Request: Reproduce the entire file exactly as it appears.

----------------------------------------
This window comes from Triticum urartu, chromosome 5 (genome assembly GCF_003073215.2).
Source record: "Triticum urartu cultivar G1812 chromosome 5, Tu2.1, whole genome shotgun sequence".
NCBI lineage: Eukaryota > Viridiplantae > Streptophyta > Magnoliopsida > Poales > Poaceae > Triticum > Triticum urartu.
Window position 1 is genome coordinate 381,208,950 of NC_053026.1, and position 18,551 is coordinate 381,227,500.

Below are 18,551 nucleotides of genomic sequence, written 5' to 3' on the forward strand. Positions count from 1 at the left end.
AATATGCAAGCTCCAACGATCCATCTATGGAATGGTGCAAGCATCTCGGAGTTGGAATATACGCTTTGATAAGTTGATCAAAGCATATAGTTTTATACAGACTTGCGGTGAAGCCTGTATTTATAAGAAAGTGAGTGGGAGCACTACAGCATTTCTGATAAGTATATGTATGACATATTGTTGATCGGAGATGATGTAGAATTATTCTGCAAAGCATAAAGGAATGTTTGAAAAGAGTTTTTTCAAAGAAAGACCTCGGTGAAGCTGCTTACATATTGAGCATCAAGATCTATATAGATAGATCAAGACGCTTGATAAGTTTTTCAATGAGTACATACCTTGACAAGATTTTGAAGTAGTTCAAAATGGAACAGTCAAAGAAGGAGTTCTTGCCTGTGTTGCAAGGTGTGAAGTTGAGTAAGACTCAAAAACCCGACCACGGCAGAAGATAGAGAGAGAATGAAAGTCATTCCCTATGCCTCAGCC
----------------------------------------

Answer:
This window comes from Triticum urartu, chromosome 5 (genome assembly GCF_003073215.2).
Source record: "Triticum urartu cultivar G1812 chromosome 5, Tu2.1, whole genome shotgun sequence".
NCBI lineage: Eukaryota > Viridiplantae > Streptophyta > Magnoliopsida > Poales > Poaceae > Triticum > Triticum urartu.
Window position 1 is genome coordinate 381,208,950 of NC_053026.1, and position 18,551 is coordinate 381,227,500.

Below are 18,551 nucleotides of genomic sequence, written 5' to 3' on the forward strand. Positions count from 1 at the left end.
AATATGCAAGCTCCAACGATCCATCTATGGAATGGTGCAAGCATCTCGGAGTTGGAATATACGCTTTGATAAGTTGATCAAAGCATATAGTTTTATACAGACTTGCGGTGAAGCCTGTATTTATAAGAAAGTGAGTGGGAGCACTACAGCATTTCTGATAAGTATATGTATGACATATTGTTGATCGGAGATGATGTAGAATTATTCTGCAAAGCATAAAGGAATGTTTGAAAAGAGTTTTTTCAAAGAAAGACCTCGGTGAAGCTGCTTACATATTGAGCATCAAGATCTATATAGATAGATCAAGACGCTTGATAAGTTTTTCAATGAGTACATACCTTGACAAGATTTTGAAGTAGTTCAAAATGGAACAGTCAAAGAAGGAGTTCTTGCCTGTGTTGCAAGGTGTGAAGTTGAGTAAGACTCAAAAACCCGACCACGGCAGAAGATAGAGAGAGAATGAAAGTCATTCCCTATGCCTCAGCC